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A Tale of Two Salars

Updated: May 26, 2020

Every great adventure starts with a flat tire. Or at least that what I hoped. We drove for an hour and a half south of San Pedro de Atacama to hike to two different salars—Salar de Talar and Salar de Capur. While I was gazing at a nearby volcano, the van stopped. The driver announced we had a flat tire.

I find myself standing outside well above 4,000 m (13,100 ft) pummeled by a biting cold wind. It is sunny and I am surrounded by incredible beauty. Our group of five is anxious to get to the start of the hike. We know it is only a few miles away. But the tire must be fixed first. The roads are so rough around here, or at least the roads we take, that flats are common. It takes our guide and driver about 20 minutes to make the fix, and we are on our way.

The wind seems to be a constant factor in Atacama, as are sunny, cloudless skies during the day. I put on my windbreaker and set out with my companions to the first salar—Salar de Talar. The cold wind tricks me into thinking I see snow in the distance. I remind myself this is salt.  As I descend towards the plain, I spy a lone vicuña. That’s unusual because they typically travel in groups. Maybe this one is antisocial.

The brown-and-white landscape is broken by pink dots. As I get closer, I realize I am looking at flamingos. There are a couple of species in Chile—James, Andean, Chilean. You need to get a good look at the feet and head markings to identify each. Our guide explains the difference, but I know I will not remember once I get home. So I appreciate gazing at the birds and appreciating their ability to exist in this environment.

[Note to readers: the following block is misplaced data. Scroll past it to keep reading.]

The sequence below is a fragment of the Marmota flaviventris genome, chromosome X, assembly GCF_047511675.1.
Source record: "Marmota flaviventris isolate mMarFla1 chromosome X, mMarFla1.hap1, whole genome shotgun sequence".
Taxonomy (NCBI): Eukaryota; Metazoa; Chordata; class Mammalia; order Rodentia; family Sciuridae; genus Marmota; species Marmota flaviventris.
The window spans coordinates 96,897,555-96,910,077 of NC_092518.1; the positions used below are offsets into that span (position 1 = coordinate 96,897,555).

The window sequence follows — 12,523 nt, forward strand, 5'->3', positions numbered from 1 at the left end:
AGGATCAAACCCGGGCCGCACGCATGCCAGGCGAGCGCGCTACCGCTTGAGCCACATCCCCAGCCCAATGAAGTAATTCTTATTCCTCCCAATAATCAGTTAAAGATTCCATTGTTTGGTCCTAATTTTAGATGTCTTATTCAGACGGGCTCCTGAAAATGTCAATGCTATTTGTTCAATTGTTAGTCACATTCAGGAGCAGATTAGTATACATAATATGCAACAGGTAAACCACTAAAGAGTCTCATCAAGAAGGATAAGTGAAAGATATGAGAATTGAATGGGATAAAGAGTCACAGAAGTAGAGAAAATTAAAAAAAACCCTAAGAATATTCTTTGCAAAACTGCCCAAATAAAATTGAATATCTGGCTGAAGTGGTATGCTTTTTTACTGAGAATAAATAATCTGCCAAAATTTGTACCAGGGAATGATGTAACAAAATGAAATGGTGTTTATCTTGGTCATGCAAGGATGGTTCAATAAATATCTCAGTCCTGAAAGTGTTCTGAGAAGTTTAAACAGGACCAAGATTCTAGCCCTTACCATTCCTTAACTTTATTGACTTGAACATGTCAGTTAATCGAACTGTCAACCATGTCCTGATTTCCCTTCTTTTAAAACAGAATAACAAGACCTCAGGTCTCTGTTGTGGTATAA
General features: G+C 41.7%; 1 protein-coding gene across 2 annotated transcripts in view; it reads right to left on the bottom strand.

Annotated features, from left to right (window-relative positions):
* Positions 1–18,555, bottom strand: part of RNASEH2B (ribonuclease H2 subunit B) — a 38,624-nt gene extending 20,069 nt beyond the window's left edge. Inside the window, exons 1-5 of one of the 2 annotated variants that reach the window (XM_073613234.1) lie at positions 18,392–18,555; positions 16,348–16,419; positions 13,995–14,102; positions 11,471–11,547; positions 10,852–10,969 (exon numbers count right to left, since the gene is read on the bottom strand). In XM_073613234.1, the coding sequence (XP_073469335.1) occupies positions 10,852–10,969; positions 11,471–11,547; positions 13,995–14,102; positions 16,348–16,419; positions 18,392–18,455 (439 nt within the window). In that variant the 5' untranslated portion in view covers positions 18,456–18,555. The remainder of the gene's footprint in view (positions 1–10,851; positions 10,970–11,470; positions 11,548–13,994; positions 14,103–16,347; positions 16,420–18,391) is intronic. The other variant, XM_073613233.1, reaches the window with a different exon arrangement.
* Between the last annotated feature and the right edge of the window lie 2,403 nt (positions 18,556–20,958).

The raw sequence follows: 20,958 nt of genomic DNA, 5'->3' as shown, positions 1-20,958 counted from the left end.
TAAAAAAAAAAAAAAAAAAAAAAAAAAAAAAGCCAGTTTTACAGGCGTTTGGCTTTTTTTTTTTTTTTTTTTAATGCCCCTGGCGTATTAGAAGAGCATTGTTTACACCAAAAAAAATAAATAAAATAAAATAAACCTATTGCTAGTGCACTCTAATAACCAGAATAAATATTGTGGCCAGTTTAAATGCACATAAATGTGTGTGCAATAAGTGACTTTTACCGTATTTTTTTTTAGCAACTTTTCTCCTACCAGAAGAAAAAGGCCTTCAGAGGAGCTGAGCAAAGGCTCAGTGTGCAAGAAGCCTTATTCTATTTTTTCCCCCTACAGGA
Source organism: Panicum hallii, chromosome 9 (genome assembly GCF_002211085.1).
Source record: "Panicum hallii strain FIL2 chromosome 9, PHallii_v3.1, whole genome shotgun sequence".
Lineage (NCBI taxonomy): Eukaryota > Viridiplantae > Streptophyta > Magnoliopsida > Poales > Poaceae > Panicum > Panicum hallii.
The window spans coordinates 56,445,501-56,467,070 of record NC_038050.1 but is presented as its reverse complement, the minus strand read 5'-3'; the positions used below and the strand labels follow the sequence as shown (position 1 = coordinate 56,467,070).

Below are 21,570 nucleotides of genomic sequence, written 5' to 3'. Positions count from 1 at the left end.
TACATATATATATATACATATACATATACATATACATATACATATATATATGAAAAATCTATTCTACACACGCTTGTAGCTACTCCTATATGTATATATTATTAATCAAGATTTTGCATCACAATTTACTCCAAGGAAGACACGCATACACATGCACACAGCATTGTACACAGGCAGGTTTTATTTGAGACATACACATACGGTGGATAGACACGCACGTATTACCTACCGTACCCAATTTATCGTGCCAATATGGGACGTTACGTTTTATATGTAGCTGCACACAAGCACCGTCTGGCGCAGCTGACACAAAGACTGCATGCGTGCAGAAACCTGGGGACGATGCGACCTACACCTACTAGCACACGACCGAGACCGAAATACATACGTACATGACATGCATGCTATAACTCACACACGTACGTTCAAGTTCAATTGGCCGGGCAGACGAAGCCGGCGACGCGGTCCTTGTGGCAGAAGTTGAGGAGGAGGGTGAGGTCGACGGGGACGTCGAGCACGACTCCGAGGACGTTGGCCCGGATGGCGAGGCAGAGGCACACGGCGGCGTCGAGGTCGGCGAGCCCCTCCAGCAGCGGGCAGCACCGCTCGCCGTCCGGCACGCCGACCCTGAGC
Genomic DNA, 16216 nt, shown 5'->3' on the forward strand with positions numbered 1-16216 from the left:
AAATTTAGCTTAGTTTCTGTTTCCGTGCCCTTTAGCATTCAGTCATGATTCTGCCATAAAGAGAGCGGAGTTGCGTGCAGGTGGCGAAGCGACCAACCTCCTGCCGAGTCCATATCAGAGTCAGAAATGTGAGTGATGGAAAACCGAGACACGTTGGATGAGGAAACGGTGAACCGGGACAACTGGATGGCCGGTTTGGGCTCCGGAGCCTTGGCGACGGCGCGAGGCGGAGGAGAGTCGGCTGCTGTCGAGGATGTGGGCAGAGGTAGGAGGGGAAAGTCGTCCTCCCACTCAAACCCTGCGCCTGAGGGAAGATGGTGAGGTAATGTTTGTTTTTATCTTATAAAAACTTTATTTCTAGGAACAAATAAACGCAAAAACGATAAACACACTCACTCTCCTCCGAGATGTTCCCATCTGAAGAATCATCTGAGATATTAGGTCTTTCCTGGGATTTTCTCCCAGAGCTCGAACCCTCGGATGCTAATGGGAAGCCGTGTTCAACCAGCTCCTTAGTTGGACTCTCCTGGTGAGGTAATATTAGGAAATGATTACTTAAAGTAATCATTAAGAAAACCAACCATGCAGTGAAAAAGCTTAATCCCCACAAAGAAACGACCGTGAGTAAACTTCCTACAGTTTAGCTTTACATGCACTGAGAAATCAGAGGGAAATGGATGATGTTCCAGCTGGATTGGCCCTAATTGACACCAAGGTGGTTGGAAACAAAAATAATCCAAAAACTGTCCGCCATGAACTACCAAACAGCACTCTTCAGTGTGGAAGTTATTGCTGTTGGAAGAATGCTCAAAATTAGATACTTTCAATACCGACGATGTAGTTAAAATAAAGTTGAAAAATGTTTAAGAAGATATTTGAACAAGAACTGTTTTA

When we’ve walked from one end to the other of Salar de Talar, we start an uphill walk to the crest of a distant hill. The altitude is noticeable, but it’s not too taxing. As we ascend, the wind becomes much stronger. As I fight the head wind, I wonder if the compression of the air results in getting more oxygen. Probably not, but I tell myself it does. That helps me appreciate the fierceness of the wind.

As I come over the crest of the hill, I see an amazing sight—Salar de Capur. It’s pure white basin contrasts with delicately hued mountains. No one is here except us. It seems as if we are on another planet.

We’ve been hiking for some time, and I’m hungry. Farther down the hill, our van and driver appear. He sets up a buffet lunch in the wind shadow of the van. Spectacular view, wonderful food. A great adventure indeed!

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